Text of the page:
Art Scene

January 2000


By Mario Cutajar

One of the oddities of the 20th century is that while an entire industry dedicated to entertainment was coming into being and inexorably eclipsing the mass appeal of the fine arts, critical attention remained fixed on the relatively inconsequential activities of a self-inflated avant-garde. The various little avant-gardes that populate textbooks dedicated to 20th-century art history owe both their radicalism and their short life span to their insular self-removal from society. They played to the critics and the critics returned the favor by favoring art in such a way as to make it synonymous with their frankly marginal activities.

A consequence of this cozy arrangement has been the critical disdain accorded any form or work of art guilty of to easily in sync with popular taste. Characteristic too have been ann essentially artificial distinction between "commercial" art and the real thing, which qualifies as the real thing by affecting an exaggerated disinterest in its own marketability.

In the case of neon artist Michael Flechtner we have an artist who works in the ambiguous space between the commercial and the personal. Now the personal is a great deal more elusive than we are apt to make it out to be, as elusive ultimately as the difference between a personal preference and a demographic probability. Strength of feeling has very little to do with it: The most passionately held beliefs and inclinations turn out to be as demographically predictable as the brand of clothes we wear and the alcoholic beverages we drink. This makes the very notion of self-expression problematic. And particularly so when an artist such as Flechtner employs a medium that completely excludes gesture, is resistant to any but the most deliberate kind of manipulation, and has a long standing association with signage. Given these restrictions an artist's only recourse, as far as expressing something personal is concerned, is through iconography and to a lesser extent through craft (because a dedication to craft is in itself revealing).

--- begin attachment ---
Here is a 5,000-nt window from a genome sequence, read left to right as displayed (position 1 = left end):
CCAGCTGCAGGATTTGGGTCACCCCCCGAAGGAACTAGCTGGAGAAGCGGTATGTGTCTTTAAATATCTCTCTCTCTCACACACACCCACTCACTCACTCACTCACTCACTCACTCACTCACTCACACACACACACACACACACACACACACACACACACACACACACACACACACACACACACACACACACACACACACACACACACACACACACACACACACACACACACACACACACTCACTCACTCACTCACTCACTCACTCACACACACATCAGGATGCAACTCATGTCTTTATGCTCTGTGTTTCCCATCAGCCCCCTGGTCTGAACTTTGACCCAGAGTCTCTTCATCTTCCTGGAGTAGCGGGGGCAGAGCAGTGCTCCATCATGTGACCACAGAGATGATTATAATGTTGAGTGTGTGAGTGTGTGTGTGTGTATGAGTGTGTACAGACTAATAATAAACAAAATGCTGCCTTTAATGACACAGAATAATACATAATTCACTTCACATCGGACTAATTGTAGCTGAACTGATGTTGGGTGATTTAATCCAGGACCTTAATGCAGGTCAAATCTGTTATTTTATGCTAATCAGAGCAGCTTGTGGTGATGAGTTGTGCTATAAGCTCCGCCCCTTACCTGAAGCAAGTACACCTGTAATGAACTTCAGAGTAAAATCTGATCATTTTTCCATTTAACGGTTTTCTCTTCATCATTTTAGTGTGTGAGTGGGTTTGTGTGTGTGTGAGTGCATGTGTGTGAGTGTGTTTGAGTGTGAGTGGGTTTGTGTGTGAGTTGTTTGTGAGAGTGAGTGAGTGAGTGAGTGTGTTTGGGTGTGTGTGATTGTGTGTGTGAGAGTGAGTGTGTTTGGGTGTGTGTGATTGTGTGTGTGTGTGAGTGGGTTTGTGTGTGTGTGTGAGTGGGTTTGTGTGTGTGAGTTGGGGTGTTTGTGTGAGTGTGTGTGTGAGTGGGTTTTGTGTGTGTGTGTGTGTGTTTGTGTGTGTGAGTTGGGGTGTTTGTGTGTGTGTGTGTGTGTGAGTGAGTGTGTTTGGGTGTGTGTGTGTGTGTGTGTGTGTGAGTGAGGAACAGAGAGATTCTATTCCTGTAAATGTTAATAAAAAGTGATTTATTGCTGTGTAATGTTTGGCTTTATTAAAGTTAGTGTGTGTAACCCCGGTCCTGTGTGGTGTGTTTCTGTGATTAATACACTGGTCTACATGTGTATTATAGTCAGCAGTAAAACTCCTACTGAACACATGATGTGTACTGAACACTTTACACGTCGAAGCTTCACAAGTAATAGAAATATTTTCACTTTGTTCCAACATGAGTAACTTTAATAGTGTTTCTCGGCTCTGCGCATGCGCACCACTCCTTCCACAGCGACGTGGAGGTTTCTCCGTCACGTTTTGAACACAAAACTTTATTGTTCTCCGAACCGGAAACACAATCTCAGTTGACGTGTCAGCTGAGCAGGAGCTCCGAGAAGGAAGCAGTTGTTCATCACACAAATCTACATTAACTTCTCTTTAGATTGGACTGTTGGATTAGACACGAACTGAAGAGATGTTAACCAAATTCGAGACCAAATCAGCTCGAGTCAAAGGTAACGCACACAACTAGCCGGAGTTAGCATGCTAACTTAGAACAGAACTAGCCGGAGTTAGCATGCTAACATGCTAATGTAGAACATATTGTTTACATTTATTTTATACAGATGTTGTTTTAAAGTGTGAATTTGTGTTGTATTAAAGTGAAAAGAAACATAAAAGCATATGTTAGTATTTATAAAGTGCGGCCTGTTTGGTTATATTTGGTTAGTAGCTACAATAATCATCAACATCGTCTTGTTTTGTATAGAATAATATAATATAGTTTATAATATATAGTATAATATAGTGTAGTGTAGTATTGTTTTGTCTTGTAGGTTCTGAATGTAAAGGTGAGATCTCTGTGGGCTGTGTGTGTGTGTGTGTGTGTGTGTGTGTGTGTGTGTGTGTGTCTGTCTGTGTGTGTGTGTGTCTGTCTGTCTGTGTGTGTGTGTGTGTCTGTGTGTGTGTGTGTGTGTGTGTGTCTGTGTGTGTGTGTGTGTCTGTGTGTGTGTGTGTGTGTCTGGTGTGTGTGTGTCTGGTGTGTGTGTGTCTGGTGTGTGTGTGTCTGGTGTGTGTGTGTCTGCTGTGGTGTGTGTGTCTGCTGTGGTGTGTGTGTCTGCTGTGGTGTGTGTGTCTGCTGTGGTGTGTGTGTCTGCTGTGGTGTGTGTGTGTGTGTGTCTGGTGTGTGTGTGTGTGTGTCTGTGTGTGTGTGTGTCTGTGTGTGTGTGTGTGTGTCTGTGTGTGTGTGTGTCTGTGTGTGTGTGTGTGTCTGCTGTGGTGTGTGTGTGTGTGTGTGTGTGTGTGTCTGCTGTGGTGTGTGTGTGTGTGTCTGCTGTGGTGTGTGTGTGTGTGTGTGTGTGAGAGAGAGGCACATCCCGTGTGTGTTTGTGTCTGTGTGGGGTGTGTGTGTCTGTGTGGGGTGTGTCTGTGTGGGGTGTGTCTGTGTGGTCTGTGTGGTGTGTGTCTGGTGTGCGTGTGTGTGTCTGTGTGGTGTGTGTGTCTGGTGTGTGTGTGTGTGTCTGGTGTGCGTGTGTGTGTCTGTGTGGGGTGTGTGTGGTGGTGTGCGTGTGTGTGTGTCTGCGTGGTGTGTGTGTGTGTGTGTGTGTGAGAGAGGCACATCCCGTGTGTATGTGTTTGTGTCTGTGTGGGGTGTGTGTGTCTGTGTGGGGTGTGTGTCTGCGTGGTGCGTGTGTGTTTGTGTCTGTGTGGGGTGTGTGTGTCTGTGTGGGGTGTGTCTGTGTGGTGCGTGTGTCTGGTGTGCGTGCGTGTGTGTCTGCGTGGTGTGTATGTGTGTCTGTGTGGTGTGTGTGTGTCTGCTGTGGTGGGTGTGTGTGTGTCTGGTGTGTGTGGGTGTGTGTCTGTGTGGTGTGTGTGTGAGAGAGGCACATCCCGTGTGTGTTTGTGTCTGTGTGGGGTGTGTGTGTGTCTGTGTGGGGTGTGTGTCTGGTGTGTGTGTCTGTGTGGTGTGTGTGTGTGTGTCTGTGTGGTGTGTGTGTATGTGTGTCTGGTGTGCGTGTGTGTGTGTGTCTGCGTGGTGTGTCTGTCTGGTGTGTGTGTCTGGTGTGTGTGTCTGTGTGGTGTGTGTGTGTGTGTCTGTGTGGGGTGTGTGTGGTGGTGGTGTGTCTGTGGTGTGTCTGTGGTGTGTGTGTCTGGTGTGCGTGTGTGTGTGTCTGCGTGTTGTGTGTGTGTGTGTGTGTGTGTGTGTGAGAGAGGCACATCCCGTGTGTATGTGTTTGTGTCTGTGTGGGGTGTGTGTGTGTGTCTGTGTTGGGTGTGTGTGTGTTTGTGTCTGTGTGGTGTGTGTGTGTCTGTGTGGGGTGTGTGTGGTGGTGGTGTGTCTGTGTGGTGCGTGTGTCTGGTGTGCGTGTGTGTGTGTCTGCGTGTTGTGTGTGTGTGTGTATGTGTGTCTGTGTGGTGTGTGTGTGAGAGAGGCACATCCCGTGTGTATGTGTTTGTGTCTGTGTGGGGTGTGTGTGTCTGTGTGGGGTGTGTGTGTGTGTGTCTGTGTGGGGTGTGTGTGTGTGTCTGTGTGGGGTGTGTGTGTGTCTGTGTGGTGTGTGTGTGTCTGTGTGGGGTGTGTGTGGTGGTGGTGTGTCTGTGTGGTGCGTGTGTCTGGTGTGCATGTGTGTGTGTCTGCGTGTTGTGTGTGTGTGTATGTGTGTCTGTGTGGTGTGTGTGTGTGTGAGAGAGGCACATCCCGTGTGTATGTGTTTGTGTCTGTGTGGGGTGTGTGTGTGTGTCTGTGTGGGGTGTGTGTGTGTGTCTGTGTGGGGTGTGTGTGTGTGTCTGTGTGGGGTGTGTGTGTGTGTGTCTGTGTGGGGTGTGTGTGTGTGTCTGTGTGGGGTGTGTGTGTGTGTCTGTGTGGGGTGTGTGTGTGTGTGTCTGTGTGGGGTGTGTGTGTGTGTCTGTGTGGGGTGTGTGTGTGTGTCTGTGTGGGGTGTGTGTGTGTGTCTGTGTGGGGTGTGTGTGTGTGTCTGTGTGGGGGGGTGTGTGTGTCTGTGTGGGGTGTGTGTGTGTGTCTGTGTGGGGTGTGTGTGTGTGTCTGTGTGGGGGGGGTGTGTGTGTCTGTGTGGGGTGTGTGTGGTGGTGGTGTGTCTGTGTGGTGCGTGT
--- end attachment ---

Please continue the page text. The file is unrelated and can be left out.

Flechtner's craft is impeccable. And this is no mean thing. Neon is a graphic medium; it is drawing with light, except that the fluidity so easily achieved in drawing with pencil and paper has to be completely and laboriously feigned by bending glass tubing. To get the desired effect, economy of means and flawless execution are essential. As Flechtner himself has remarked, in a successful work the difficulty of execution remains hidden.

Flechtner's iconography tends to ward a recognizably L.A.-flavored Pop surrealism that blends wit, sci-fi icons, and Eastern philosophy. As we discover from the artist's remarks about a complex, three-dimensional, interactive piece like Seagoat--a shark (whose body encloses the luminous outlines of a hand, a truck, a boom box, and a plane) baited by a license plate--the elements of this iconography all have personal meaning, but they also situate the author in a time and a place that are not exclusively personal. In the end, all these considerations are superfluous. Flechtner's Pop is Pop without the irony, or at any rate without any but the gentlest of ironies. I don't know if it can be classed as fine art or finely wrought kitsch, but it is to its credit that through sheer verve and a delight in the marvelous possibilities of technology, it renders the distinction a moot one